Trust in social media is down, should we abandon it?

Trust in social media is down, should we abandon it?

For almost two decades the Edelman Trust Barometer has shown a decline in trust across all major institutions, with trust in peers and third-party experts high and growing.

Communicators have sought to leverage this peer-to-peer trust by having brand conversations in social media networks and it has been one of the key drivers to integrate social media into communications strategy.

There were of course organisations that did so effectively, where social was resourced and where the main game was to develop real relationships and be of service to customers.

However, there was also the rise of scripted, intrusive chatter and fake news, reviews and bot-driven communication, as well as automated marketing messages.

This year, although trust in third party experts remains high, trust in ‘people like us’ has declined and there is a serious lack of confidence in social media in all regions of the world.

The 2018 Edelman Trust Barometer shows trust in social media at 41% globally, with drops across most Western countries from the previous year.

This has been driven by the high profile of fake news spread through social media and constant violations of customer data by the platforms.

And according to Edelman, 40% of people do not trust social media platforms to address fake news and hate speech; worse, 60% do not trust social media platforms to behave responsibly with their data.

As a result, there’s now a lot of talk about whether or not social media will survive.

Last year 40% of Edelman respondents said they had deleted at least one social media account.

This is difficult news for those in communication, many of whom are still struggling to get their organisations to take social seriously.

But I think that what we are seeing here is the maturing of social media.

Instead of spreading themselves thin, communicators have determined channels work best for their organisations. We all know that managing content and social media is time intense and so it’s important to focus energy in those places that work best.

I also think that the current environment will make it more, not less important, to invest in occupying the right strategic points of influence for the organisation.

What’s happening is:

  1. Platforms are under increasing pressure by governments, regulators and consumers to manage fake news and protect their privacy — if they don’t, their bottom lines will be impacted; and
  2. Sophisticated technologies are emerging on the market that can detect fake profiles, reviews and conversations in real time, enabling companies to manage impacts.

Combined, these should solve some of the problems that underpin the drop in trust.

Facebook, for example, has agreed to delete information that is potentially harmful, a complex task. Twitter has similarly started to delete accounts that sell fake followers or are fake accounts, but it has taken a long time and significant public pressure for them to act.

One product I have recently been shown (I have not yet used it) from Cyabra uses bespoke algorithms to identify real from fake avatars using sophisticated language analysis and digital footprints. Their program runs in the background and can alert an organisation in real time if fake avatars start to review or comment online, enabling organisations to manage any fallout from this type of behaviour. There are several similar products available and I think these will become an essential part of a marketing toolkit.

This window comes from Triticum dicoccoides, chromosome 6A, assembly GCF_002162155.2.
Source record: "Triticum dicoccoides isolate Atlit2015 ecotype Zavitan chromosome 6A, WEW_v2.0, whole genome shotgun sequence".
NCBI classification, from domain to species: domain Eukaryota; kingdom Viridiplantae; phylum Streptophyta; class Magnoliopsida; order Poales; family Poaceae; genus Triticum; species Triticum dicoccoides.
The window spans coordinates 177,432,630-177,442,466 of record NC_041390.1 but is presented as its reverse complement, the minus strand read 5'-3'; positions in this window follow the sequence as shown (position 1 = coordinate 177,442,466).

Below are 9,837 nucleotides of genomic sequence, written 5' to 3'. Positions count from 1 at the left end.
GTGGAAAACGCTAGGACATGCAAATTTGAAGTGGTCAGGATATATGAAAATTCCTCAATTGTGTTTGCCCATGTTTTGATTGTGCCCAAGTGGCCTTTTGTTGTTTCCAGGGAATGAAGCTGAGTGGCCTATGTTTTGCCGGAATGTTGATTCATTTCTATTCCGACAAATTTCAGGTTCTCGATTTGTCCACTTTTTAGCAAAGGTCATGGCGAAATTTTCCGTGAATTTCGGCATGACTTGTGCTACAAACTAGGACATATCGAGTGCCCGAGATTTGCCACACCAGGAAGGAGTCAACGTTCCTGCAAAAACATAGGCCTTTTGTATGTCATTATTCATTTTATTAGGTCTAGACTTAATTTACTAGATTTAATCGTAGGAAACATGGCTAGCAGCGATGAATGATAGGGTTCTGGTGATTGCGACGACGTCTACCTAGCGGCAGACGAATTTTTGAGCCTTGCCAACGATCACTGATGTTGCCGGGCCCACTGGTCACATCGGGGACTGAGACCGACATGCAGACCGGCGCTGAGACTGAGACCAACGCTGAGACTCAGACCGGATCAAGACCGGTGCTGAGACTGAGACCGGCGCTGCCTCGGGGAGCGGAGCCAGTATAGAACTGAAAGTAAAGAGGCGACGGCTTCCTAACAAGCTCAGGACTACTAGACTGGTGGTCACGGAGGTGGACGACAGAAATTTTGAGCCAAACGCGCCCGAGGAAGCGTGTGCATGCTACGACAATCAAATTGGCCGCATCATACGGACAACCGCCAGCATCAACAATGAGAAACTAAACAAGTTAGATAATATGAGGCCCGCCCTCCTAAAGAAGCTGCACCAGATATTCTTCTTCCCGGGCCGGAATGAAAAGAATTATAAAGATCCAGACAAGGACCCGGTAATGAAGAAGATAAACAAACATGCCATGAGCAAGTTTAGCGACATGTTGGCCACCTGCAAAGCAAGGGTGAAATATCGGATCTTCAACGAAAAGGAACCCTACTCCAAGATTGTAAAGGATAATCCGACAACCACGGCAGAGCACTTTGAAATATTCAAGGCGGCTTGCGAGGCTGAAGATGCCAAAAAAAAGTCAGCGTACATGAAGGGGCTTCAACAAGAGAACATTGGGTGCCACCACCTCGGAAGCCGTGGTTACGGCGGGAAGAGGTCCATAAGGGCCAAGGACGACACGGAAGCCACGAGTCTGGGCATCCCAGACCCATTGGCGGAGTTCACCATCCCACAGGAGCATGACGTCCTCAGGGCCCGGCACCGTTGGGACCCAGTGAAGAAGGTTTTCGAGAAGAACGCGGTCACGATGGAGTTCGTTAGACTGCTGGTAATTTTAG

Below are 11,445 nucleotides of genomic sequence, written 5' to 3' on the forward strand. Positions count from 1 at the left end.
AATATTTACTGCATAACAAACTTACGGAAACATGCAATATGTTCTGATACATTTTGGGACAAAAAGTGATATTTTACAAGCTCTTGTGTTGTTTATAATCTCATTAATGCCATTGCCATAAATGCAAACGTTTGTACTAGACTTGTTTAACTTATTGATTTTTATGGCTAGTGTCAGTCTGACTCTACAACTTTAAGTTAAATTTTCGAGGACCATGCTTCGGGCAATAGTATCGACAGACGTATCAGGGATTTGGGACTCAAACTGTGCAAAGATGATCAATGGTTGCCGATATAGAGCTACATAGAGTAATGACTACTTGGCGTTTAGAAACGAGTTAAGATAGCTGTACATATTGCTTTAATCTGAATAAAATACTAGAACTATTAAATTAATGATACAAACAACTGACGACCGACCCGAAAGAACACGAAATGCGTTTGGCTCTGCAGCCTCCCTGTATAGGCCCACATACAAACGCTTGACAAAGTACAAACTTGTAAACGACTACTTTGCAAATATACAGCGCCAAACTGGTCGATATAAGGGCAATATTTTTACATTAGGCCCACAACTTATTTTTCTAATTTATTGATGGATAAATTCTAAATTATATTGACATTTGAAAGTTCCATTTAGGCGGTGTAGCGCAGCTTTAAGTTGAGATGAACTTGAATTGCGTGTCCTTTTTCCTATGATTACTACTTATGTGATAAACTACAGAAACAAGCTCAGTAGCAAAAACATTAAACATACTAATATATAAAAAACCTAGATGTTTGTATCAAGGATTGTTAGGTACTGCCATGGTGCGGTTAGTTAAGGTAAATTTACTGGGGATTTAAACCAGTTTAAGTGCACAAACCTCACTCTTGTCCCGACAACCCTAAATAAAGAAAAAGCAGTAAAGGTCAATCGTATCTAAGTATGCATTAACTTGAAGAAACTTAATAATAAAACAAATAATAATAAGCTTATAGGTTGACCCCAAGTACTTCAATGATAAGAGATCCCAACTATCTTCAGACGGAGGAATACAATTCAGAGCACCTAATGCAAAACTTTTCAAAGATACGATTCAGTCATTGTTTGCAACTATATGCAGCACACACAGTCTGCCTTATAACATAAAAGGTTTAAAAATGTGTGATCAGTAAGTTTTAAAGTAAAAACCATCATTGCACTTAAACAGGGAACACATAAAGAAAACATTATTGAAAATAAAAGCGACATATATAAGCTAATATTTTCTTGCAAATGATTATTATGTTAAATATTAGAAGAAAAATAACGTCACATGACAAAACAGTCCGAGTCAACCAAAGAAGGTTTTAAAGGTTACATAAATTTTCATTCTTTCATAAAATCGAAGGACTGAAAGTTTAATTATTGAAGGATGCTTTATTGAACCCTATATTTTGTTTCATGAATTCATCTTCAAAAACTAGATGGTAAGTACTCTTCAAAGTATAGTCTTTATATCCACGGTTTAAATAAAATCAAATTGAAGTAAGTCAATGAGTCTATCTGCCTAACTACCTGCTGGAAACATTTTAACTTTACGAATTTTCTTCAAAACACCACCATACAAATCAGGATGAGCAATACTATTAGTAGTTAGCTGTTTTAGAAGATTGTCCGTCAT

John Hagel says and I agree, that social media creates strategic influence points, which, amplified by network effects, are hard to shift once occupied.

Those who have taken the time, over time to establish social media are at an advantage because their history creates the right sort of legitimating digital footprint.

Organisations can and should be their own media channels, the go-to destination for customers on everything about the organisations.

Creating genuinely expert content shared through the right social media will grow your visibility and influence in local and global networks. However, building audiences who are interested in what you have to say and who trust you takes time and comes from continually committing to and delivering on the promise you make.

Like any successful and sustainable business strategy, it’s the long game.

Those who commit can create a significant strategic advantage for their organisations and themselves by being an identifiable, accessible and genuine authority.

For business, it’s an opportunity to create solid, useful content shared through earned and owned media channels including those of in-house experts.

That doesn’t eliminate the importance of traditional medias, which remain powerful and in some instances are gaining trust and growing — it’s an ecosystem with each part feeding the other.

But for all sorts of reasons you want to steer that as much as possible, to manage risk of course, but also to help the people you do business with by answering their questions.

Communicators need to take heed though of their reluctance to be burned in the process, Edelman showed:

  • 54% are uncomfortable with marketers tracking in-store purchases for targeting purposes
  • 39% say it should be illegal for a brand to buy personal information from another company the consumer does business with
  • 49% say they are not willing to sacrifice some of their data privacy in return for a more personalised shopping experience.

As Richard Edelman says,

Consumers don’t want to give up on social media— it has become a crucial partner in their lives. But they want a New Deal with the platforms.

I think it’s going to be even more important in the future to have established, identifiable social profiles with a reputation for solid, useful content.


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